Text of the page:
The diet coke thing is a little misleading. He only mentions that to get people off of sweets. He said it is a good substitute until you are ready to fully commit to paleo. He never said that this should be a part of the paleo diet.

    Overall, I try and keep my carb intake low (<100g), my omega 3/Omega 6 ratio at 1:1, and maintain my acid/base balance. I find this much easier to do using flaxseed oils and fish oils.

    Dr Dan wrote on November 12th, 2008
  27. Sorry I just checked his website and this was a summary of his reply to Sally Fallon who also stated that hunter gatherers always preferred organ meats.

    “There is no doubt that hunter-gatherers ate the entire edible carcass of animals that were hunted and killed, and the fatty portions of the carcass were relished more than the lean muscle tissue. We have pointed this information out in many of our scientific papers.”

    “Studies of caribou over a 12-month period show that the total carcass (organs and all) fat by weight for 7 months of the year average less than 5 %; for 9 months of the year it average less than 10 %. For 3 months of the year total carcass fat falls between 11-17 %.”

    “From our recent paper analyzing the fat content in the tissues of wild animals (see webpage for article), we have been able to show that the dominant fats (> 50 % energy) in organs are polyunsaturated (PUFA) + monounsaturated (MUFA) fatty acids, whereas the dominant (>50% energy) fat in adipose tissue is saturated fat. Further, by employing allometric regressions that scale organ mass to tissue mass and then by analyzing the fat content and fatty acid composition of each organ, it is possible to calculate the total edible carcass fatty acid composition as it varies throughout the year. Our results (in press) show that for 9 months or more of the year, it would have been impossible to obtain >10 % of the total carcass energy as saturated fats.”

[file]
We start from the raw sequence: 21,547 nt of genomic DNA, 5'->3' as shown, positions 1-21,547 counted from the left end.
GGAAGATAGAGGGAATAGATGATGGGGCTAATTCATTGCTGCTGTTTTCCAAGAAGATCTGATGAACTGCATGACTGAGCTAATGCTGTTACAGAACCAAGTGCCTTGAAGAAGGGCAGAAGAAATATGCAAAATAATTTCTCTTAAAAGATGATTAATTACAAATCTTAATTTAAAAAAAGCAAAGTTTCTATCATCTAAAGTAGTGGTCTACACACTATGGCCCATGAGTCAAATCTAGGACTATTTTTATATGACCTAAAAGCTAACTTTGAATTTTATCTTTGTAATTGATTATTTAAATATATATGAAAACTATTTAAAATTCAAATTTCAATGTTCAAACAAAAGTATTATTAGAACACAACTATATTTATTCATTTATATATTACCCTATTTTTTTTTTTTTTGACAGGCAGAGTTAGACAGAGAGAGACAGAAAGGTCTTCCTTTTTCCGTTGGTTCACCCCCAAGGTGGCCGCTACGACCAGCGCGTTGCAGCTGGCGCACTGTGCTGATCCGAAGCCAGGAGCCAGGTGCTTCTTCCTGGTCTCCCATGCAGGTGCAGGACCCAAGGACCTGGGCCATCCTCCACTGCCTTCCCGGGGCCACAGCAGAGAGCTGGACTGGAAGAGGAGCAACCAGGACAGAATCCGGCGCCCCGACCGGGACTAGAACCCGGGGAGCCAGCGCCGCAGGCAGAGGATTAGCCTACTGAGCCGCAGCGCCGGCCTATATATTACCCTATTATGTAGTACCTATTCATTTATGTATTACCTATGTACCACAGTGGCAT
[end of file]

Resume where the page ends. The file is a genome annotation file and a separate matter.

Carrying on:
Im sorry for the long post but thought it would help!

    Dr Dan wrote on November 12th, 2008
  28. I gave up wheat, dairy and sugar because I just get sick as a dog with a variety of symptoms when I eat those things. I can get away with about 80 grams of carbs per day, out of my 4K calorie diet. A doctor at a famous university hospital said to eat more carbs even if they gave me the runs and caused sinus congestion and weight loss, but that didn’t make sense to me. Another doc told me to just keep on doing what I was doing. He said it was called the Paleo Diet and I was probably better off without the grains, sugar and dairy anyhow. So I started reading about that online and I’ve read the “Paleo Diet For Athletes” book, too. I ignored what Paleo says about restraint on eggs and red meat, because I need maximum calories to keep my weight up. I react badly to the sugars or whatever the juices are that they pump into most chicken, so I eat a lot of beef (often from my friend’s ranch, grass fed), goat (also butchered locally), and birds that I hunt myself. I would never consume artificial sweeteners. I also eat a lot of almonds and pistachios, which Paleo says to lay low on. The rest of my diet is just a lot of green veggies, citrus, melon, berries and some tortilla chips and potatoes, a little oatmeal and oat flour and quinoa. I use olive oil mostly but canola oil for frying my taters, because olive oil doesn’t work for that. Beer, water and coffee with heavy cream is all I drink, pretty much. I recently found this web page and after today’s post I now know that the diet my body has enforced upon me is pretty primal. I’m really interested in the impact the diet has on my health and athletic performance and I want to keep trying to improve both. There’s a lot of great info out there. The paleo diet web page has a great chart on the amounts and types of sugars in various fruits, which really helped me figure out my tolerance level for fructose and helped me introduce new foods without all the painful trial and error. And, no, the links are not a problem. It’s a great web page.